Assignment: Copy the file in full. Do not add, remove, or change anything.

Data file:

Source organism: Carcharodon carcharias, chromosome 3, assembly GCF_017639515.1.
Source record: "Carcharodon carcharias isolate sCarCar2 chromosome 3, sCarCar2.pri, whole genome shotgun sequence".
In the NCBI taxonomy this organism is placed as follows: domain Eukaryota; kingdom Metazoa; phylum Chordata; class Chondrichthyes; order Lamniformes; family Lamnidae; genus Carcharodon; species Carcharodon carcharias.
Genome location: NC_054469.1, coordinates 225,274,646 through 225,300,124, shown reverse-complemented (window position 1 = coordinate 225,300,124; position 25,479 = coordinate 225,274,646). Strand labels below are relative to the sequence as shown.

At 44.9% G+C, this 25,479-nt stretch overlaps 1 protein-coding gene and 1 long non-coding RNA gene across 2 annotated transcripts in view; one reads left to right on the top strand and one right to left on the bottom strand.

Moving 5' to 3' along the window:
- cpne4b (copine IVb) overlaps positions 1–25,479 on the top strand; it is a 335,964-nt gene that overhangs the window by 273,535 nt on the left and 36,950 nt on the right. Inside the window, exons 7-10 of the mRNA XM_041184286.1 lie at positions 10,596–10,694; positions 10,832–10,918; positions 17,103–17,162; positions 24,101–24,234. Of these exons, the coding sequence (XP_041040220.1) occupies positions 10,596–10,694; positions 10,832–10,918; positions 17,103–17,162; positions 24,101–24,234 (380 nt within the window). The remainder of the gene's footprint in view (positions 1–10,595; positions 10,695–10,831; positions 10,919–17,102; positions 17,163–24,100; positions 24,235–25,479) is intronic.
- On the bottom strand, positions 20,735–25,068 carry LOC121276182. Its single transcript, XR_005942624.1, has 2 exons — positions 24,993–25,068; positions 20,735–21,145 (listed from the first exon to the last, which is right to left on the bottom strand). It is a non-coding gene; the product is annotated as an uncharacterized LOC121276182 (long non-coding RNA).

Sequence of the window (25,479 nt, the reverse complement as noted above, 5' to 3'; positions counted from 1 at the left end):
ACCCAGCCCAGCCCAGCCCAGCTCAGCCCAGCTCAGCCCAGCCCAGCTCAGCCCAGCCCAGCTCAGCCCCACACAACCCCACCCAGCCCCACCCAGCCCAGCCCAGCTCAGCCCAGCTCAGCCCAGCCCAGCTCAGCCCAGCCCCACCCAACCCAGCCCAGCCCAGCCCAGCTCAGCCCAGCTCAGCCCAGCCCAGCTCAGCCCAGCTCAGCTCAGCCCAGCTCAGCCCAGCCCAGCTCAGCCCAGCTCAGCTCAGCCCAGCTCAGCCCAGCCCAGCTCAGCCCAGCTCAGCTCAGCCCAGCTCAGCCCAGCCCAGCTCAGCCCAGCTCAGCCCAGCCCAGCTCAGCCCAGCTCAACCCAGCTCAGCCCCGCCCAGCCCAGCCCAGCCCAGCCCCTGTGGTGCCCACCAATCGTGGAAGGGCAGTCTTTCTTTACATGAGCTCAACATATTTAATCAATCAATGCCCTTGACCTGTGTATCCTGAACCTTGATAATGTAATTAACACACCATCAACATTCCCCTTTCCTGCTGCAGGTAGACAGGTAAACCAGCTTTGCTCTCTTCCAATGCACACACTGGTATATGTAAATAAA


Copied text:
Source organism: Carcharodon carcharias, chromosome 3, assembly GCF_017639515.1.
Source record: "Carcharodon carcharias isolate sCarCar2 chromosome 3, sCarCar2.pri, whole genome shotgun sequence".
In the NCBI taxonomy this organism is placed as follows: domain Eukaryota; kingdom Metazoa; phylum Chordata; class Chondrichthyes; order Lamniformes; family Lamnidae; genus Carcharodon; species Carcharodon carcharias.
Genome location: NC_054469.1, coordinates 225,274,646 through 225,300,124, shown reverse-complemented (window position 1 = coordinate 225,300,124; position 25,479 = coordinate 225,274,646). Strand labels below are relative to the sequence as shown.

At 44.9% G+C, this 25,479-nt stretch overlaps 1 protein-coding gene and 1 long non-coding RNA gene across 2 annotated transcripts in view; one reads left to right on the top strand and one right to left on the bottom strand.

Moving 5' to 3' along the window:
- cpne4b (copine IVb) overlaps positions 1–25,479 on the top strand; it is a 335,964-nt gene that overhangs the window by 273,535 nt on the left and 36,950 nt on the right. Inside the window, exons 7-10 of the mRNA XM_041184286.1 lie at positions 10,596–10,694; positions 10,832–10,918; positions 17,103–17,162; positions 24,101–24,234. Of these exons, the coding sequence (XP_041040220.1) occupies positions 10,596–10,694; positions 10,832–10,918; positions 17,103–17,162; positions 24,101–24,234 (380 nt within the window). The remainder of the gene's footprint in view (positions 1–10,595; positions 10,695–10,831; positions 10,919–17,102; positions 17,163–24,100; positions 24,235–25,479) is intronic.
- On the bottom strand, positions 20,735–25,068 carry LOC121276182. Its single transcript, XR_005942624.1, has 2 exons — positions 24,993–25,068; positions 20,735–21,145 (listed from the first exon to the last, which is right to left on the bottom strand). It is a non-coding gene; the product is annotated as an uncharacterized LOC121276182 (long non-coding RNA).

Sequence of the window (25,479 nt, the reverse complement as noted above, 5' to 3'; positions counted from 1 at the left end):
ACCCAGCCCAGCCCAGCCCAGCTCAGCCCAGCTCAGCCCAGCCCAGCTCAGCCCAGCCCAGCTCAGCCCCACACAACCCCACCCAGCCCCACCCAGCCCAGCCCAGCTCAGCCCAGCTCAGCCCAGCCCAGCTCAGCCCAGCCCCACCCAACCCAGCCCAGCCCAGCCCAGCTCAGCCCAGCTCAGCCCAGCCCAGCTCAGCCCAGCTCAGCTCAGCCCAGCTCAGCCCAGCCCAGCTCAGCCCAGCTCAGCTCAGCCCAGCTCAGCCCAGCCCAGCTCAGCCCAGCTCAGCTCAGCCCAGCTCAGCCCAGCCCAGCTCAGCCCAGCTCAGCCCAGCCCAGCTCAGCCCAGCTCAACCCAGCTCAGCCCCGCCCAGCCCAGCCCAGCCCAGCCCCTGTGGTGCCCACCAATCGTGGAAGGGCAGTCTTTCTTTACATGAGCTCAACATATTTAATCAATCAATGCCCTTGACCTGTGTATCCTGAACCTTGATAATGTAATTAACACACCATCAACATTCCCCTTTCCTGCTGCAGGTAGACAGGTAAACCAGCTTTGCTCTCTTCCAATGCACACACTGGTATATGTAAATAAA